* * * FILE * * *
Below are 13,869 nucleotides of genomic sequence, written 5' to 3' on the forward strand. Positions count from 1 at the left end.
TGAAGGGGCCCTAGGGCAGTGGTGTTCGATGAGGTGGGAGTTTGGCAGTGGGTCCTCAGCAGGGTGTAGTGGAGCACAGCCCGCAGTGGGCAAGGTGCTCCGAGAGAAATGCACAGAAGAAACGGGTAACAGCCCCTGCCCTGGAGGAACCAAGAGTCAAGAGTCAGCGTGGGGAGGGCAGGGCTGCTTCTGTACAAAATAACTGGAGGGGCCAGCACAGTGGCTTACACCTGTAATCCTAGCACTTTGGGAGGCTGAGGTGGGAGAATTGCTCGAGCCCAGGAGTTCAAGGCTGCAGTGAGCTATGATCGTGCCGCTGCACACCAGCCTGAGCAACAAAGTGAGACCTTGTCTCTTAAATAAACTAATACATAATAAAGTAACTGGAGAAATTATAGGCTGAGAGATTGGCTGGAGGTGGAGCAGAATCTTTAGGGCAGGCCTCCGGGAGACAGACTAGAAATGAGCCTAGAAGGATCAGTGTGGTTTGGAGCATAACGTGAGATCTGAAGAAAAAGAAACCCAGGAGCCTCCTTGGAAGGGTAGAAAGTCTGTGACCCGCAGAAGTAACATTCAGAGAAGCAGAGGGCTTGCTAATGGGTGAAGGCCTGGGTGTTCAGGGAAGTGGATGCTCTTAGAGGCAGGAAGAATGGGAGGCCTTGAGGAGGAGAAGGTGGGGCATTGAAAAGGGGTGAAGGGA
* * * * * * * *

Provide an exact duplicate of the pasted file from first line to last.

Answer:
Below are 13,869 nucleotides of genomic sequence, written 5' to 3' on the forward strand. Positions count from 1 at the left end.
TGAAGGGGCCCTAGGGCAGTGGTGTTCGATGAGGTGGGAGTTTGGCAGTGGGTCCTCAGCAGGGTGTAGTGGAGCACAGCCCGCAGTGGGCAAGGTGCTCCGAGAGAAATGCACAGAAGAAACGGGTAACAGCCCCTGCCCTGGAGGAACCAAGAGTCAAGAGTCAGCGTGGGGAGGGCAGGGCTGCTTCTGTACAAAATAACTGGAGGGGCCAGCACAGTGGCTTACACCTGTAATCCTAGCACTTTGGGAGGCTGAGGTGGGAGAATTGCTCGAGCCCAGGAGTTCAAGGCTGCAGTGAGCTATGATCGTGCCGCTGCACACCAGCCTGAGCAACAAAGTGAGACCTTGTCTCTTAAATAAACTAATACATAATAAAGTAACTGGAGAAATTATAGGCTGAGAGATTGGCTGGAGGTGGAGCAGAATCTTTAGGGCAGGCCTCCGGGAGACAGACTAGAAATGAGCCTAGAAGGATCAGTGTGGTTTGGAGCATAACGTGAGATCTGAAGAAAAAGAAACCCAGGAGCCTCCTTGGAAGGGTAGAAAGTCTGTGACCCGCAGAAGTAACATTCAGAGAAGCAGAGGGCTTGCTAATGGGTGAAGGCCTGGGTGTTCAGGGAAGTGGATGCTCTTAGAGGCAGGAAGAATGGGAGGCCTTGAGGAGGAGAAGGTGGGGCATTGAAAAGGGGTGAAGGGA